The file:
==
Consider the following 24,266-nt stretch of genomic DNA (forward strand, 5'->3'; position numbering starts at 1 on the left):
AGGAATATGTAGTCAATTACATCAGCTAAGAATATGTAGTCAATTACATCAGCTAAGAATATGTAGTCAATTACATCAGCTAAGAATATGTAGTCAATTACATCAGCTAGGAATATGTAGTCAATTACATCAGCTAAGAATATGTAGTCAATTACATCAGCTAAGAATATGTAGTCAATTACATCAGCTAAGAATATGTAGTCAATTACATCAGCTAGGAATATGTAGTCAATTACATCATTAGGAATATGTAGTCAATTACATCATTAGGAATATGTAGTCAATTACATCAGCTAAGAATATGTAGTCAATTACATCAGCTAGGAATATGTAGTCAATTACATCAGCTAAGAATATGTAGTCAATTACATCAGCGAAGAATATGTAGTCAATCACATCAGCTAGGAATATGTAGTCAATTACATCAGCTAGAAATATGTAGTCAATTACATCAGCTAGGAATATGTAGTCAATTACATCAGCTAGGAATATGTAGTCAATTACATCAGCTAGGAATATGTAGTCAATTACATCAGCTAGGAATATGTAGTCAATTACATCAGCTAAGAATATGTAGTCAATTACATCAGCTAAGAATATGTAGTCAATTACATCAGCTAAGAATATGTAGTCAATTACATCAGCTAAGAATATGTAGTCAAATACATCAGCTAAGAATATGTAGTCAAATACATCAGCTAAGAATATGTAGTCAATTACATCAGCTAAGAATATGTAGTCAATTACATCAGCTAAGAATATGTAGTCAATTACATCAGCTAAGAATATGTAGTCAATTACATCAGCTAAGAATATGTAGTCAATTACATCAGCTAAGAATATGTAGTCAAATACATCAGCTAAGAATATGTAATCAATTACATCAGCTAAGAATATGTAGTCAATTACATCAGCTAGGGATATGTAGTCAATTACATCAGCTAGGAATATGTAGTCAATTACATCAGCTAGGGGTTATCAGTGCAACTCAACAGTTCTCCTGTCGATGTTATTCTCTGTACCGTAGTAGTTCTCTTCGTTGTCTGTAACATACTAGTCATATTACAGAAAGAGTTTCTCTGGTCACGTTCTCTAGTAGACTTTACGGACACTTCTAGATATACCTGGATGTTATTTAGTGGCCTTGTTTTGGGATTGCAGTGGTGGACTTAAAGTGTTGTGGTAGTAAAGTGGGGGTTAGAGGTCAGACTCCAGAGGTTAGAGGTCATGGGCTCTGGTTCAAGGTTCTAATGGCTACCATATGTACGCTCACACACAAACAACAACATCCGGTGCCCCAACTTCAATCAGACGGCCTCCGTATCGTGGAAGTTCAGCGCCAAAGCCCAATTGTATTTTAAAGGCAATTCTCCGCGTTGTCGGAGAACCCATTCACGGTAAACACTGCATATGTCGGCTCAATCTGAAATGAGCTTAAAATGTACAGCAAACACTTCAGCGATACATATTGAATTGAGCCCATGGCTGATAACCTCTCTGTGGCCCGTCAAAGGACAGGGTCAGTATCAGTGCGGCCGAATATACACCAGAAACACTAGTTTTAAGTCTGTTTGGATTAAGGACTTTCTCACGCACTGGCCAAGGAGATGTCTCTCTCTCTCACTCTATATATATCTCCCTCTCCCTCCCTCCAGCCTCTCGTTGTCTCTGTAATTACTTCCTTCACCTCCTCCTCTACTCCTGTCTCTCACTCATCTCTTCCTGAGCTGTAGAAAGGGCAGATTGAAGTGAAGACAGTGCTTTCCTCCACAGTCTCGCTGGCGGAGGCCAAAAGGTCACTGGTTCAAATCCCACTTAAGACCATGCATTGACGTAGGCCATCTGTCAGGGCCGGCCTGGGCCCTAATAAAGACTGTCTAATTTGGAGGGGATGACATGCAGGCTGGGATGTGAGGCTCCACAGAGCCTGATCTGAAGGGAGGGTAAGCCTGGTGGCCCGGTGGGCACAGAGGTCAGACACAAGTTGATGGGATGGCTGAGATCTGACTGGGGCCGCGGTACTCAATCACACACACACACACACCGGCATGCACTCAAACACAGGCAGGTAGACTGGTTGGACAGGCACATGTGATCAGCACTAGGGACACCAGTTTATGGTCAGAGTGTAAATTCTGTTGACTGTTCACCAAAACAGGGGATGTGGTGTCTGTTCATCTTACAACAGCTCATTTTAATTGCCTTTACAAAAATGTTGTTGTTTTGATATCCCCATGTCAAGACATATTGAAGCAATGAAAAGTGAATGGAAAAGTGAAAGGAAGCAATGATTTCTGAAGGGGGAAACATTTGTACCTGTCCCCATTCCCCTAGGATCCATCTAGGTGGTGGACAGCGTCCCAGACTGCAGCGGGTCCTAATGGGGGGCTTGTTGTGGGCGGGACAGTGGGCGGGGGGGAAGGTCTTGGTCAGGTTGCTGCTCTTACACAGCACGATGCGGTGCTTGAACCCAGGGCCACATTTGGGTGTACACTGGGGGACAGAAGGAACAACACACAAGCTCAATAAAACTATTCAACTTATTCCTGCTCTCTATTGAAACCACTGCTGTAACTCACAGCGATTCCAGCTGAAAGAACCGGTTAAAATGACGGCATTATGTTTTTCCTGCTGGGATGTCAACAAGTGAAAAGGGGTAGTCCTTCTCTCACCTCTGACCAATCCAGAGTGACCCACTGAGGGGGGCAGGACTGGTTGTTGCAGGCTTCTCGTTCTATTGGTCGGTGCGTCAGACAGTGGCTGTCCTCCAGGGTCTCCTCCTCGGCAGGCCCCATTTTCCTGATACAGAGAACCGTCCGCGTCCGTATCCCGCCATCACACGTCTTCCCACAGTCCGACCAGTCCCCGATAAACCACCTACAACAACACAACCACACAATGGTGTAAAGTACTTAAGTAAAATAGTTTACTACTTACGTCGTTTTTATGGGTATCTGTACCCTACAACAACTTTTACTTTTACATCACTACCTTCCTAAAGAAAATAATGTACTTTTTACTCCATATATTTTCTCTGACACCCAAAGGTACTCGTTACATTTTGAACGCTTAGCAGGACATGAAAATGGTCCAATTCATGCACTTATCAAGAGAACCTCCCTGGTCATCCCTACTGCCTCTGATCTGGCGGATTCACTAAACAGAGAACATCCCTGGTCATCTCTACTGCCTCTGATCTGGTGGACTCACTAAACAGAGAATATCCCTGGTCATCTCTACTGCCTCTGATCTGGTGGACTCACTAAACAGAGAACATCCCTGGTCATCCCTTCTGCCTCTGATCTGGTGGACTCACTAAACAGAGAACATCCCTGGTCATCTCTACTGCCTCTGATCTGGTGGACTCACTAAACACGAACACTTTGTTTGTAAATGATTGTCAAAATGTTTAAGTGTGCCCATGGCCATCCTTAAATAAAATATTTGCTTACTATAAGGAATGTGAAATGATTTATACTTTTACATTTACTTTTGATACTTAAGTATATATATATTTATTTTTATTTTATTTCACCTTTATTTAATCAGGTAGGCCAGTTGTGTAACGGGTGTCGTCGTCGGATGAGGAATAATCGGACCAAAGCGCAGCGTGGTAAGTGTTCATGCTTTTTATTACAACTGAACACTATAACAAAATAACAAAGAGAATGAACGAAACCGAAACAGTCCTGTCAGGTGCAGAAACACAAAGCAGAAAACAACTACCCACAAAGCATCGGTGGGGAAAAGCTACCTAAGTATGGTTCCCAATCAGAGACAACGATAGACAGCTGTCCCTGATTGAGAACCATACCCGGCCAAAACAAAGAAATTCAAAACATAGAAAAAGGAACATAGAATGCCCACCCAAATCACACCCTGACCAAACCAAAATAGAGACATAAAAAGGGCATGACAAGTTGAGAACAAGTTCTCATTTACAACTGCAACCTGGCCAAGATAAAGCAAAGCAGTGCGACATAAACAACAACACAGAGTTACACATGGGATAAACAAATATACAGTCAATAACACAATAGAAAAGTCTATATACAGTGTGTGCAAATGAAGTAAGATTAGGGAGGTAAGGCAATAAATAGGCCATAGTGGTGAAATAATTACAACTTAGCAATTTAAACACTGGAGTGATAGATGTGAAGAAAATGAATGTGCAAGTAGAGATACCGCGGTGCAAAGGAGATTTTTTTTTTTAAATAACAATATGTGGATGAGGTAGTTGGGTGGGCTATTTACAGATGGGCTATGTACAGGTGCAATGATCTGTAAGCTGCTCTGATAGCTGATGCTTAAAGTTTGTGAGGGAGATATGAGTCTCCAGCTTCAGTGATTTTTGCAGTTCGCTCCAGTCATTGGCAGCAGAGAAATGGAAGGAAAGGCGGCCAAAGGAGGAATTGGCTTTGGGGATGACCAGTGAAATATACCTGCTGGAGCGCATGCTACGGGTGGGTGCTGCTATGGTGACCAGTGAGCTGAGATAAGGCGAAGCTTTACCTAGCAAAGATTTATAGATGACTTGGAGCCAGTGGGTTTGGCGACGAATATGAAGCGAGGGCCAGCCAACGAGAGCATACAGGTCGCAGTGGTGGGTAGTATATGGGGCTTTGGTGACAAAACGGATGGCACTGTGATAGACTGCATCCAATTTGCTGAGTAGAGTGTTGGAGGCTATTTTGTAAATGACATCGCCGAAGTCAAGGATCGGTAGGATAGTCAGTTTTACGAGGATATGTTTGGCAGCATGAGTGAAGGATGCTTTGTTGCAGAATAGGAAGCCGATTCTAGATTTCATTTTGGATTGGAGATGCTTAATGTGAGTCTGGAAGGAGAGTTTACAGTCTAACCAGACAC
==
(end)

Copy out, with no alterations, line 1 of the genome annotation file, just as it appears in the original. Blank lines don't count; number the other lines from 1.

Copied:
Consider the following 24,266-nt stretch of genomic DNA (forward strand, 5'->3'; position numbering starts at 1 on the left):